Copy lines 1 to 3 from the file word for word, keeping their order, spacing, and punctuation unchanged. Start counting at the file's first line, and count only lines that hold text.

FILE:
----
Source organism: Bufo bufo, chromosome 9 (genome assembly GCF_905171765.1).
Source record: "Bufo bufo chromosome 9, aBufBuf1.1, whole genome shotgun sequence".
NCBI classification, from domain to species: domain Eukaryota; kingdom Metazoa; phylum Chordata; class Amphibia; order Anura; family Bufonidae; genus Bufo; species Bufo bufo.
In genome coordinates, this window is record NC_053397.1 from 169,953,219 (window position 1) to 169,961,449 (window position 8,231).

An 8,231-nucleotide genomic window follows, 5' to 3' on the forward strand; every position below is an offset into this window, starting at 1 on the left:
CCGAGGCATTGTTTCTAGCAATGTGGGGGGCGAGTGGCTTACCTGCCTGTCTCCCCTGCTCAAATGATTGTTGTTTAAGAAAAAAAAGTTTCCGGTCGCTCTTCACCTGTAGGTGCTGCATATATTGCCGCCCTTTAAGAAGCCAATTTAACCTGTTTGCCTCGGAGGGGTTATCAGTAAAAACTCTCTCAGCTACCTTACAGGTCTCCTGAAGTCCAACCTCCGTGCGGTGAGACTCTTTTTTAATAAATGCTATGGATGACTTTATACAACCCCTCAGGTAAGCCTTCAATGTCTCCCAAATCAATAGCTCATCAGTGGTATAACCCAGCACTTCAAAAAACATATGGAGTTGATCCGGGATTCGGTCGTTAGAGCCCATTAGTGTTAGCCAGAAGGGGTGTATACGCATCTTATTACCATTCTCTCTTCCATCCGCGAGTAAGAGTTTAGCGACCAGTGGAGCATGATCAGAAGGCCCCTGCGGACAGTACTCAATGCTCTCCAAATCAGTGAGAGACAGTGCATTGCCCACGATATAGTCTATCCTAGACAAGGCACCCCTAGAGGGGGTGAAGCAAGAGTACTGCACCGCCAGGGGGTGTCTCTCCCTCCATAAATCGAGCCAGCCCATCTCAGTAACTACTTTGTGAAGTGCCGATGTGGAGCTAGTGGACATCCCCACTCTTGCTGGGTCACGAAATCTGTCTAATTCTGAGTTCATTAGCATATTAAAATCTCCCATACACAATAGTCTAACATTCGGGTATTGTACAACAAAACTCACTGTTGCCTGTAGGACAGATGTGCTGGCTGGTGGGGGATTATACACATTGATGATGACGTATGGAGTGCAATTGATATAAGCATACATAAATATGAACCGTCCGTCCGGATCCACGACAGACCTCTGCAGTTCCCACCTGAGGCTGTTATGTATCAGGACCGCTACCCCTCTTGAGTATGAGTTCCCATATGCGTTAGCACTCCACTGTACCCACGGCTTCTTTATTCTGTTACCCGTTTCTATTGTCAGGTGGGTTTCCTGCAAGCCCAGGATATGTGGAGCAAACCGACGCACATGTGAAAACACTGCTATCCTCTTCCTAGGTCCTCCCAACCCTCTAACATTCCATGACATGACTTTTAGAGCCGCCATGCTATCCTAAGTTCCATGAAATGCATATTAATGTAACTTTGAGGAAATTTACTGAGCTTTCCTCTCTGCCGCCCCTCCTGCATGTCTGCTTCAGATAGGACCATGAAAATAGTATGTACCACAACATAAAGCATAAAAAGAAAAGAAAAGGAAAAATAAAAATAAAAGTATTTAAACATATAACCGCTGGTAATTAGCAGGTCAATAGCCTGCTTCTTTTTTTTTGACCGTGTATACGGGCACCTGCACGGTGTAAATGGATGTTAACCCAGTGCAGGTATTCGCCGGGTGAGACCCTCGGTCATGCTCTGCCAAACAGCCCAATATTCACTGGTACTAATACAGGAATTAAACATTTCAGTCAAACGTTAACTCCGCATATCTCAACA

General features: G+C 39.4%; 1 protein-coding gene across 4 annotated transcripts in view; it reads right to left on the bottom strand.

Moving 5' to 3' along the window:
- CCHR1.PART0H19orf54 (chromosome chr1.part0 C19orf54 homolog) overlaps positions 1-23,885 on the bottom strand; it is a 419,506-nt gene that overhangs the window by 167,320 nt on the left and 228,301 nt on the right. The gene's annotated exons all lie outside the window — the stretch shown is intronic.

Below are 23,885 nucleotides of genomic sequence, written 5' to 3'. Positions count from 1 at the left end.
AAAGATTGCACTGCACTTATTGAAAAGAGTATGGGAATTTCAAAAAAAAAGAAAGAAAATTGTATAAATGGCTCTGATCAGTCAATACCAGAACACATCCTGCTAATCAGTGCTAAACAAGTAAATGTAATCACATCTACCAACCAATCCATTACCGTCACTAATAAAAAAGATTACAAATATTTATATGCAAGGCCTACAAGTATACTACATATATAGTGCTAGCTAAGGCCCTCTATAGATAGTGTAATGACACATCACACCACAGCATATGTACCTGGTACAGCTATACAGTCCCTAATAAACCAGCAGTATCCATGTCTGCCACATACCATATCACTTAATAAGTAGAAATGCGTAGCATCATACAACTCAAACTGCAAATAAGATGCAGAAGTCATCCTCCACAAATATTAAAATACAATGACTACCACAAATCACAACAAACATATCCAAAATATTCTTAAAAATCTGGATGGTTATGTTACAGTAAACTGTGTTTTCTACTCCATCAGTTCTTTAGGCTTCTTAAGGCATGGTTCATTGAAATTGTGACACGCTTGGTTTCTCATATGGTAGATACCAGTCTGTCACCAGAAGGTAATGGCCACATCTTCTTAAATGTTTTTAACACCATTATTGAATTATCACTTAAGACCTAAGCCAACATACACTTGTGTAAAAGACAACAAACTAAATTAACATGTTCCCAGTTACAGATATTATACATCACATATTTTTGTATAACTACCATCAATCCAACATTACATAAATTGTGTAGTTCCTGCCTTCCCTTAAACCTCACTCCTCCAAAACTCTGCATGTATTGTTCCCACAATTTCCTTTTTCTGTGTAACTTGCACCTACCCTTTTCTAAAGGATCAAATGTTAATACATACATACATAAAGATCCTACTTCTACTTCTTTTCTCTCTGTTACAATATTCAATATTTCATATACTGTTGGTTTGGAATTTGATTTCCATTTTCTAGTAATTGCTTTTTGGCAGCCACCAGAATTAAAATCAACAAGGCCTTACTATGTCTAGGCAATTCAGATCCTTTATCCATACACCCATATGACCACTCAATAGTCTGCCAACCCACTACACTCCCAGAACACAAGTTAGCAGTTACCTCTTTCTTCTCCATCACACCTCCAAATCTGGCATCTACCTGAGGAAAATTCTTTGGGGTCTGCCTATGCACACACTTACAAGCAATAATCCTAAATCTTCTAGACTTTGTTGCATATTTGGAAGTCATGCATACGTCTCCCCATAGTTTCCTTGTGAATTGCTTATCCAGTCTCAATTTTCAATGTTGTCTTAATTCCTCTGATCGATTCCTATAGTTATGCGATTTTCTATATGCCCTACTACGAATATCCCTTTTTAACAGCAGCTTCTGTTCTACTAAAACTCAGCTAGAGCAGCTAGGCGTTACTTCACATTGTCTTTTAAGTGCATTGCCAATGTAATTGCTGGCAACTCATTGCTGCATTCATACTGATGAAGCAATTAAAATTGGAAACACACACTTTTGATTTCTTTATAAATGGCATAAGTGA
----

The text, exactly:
Source organism: Bufo bufo, chromosome 9 (genome assembly GCF_905171765.1).
Source record: "Bufo bufo chromosome 9, aBufBuf1.1, whole genome shotgun sequence".
NCBI classification, from domain to species: domain Eukaryota; kingdom Metazoa; phylum Chordata; class Amphibia; order Anura; family Bufonidae; genus Bufo; species Bufo bufo.